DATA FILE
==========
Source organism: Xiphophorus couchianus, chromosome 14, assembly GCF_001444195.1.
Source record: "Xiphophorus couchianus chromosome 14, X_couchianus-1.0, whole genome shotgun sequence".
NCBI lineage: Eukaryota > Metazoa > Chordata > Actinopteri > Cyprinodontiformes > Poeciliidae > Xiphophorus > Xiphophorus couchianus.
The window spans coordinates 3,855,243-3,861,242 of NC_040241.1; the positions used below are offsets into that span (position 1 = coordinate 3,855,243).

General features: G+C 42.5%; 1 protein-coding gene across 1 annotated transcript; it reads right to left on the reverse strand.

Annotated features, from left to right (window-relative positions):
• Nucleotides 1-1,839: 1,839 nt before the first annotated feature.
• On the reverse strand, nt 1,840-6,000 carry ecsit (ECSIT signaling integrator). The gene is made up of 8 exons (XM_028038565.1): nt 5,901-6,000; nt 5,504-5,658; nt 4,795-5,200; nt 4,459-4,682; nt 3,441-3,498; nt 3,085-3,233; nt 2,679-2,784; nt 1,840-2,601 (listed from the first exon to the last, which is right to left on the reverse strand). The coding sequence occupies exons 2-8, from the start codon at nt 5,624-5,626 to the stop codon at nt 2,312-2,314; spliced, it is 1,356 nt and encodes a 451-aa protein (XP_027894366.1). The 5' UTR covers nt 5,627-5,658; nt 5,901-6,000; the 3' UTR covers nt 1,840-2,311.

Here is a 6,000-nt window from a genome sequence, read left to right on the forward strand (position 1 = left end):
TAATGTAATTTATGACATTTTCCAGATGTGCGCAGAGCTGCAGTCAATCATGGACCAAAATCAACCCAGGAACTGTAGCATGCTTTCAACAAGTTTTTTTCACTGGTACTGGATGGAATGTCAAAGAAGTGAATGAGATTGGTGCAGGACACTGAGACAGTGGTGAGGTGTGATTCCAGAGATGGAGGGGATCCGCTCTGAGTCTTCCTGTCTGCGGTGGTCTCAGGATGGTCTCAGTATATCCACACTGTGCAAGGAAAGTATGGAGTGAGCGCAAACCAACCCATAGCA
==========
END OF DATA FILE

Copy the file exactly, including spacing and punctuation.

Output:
Source organism: Xiphophorus couchianus, chromosome 14, assembly GCF_001444195.1.
Source record: "Xiphophorus couchianus chromosome 14, X_couchianus-1.0, whole genome shotgun sequence".
NCBI lineage: Eukaryota > Metazoa > Chordata > Actinopteri > Cyprinodontiformes > Poeciliidae > Xiphophorus > Xiphophorus couchianus.
The window spans coordinates 3,855,243-3,861,242 of NC_040241.1; the positions used below are offsets into that span (position 1 = coordinate 3,855,243).

General features: G+C 42.5%; 1 protein-coding gene across 1 annotated transcript; it reads right to left on the reverse strand.

Annotated features, from left to right (window-relative positions):
• Nucleotides 1-1,839: 1,839 nt before the first annotated feature.
• On the reverse strand, nt 1,840-6,000 carry ecsit (ECSIT signaling integrator). The gene is made up of 8 exons (XM_028038565.1): nt 5,901-6,000; nt 5,504-5,658; nt 4,795-5,200; nt 4,459-4,682; nt 3,441-3,498; nt 3,085-3,233; nt 2,679-2,784; nt 1,840-2,601 (listed from the first exon to the last, which is right to left on the reverse strand). The coding sequence occupies exons 2-8, from the start codon at nt 5,624-5,626 to the stop codon at nt 2,312-2,314; spliced, it is 1,356 nt and encodes a 451-aa protein (XP_027894366.1). The 5' UTR covers nt 5,627-5,658; nt 5,901-6,000; the 3' UTR covers nt 1,840-2,311.

Here is a 6,000-nt window from a genome sequence, read left to right on the forward strand (position 1 = left end):
TAATGTAATTTATGACATTTTCCAGATGTGCGCAGAGCTGCAGTCAATCATGGACCAAAATCAACCCAGGAACTGTAGCATGCTTTCAACAAGTTTTTTTCACTGGTACTGGATGGAATGTCAAAGAAGTGAATGAGATTGGTGCAGGACACTGAGACAGTGGTGAGGTGTGATTCCAGAGATGGAGGGGATCCGCTCTGAGTCTTCCTGTCTGCGGTGGTCTCAGGATGGTCTCAGTATATCCACACTGTGCAAGGAAAGTATGGAGTGAGCGCAAACCAACCCATAGCA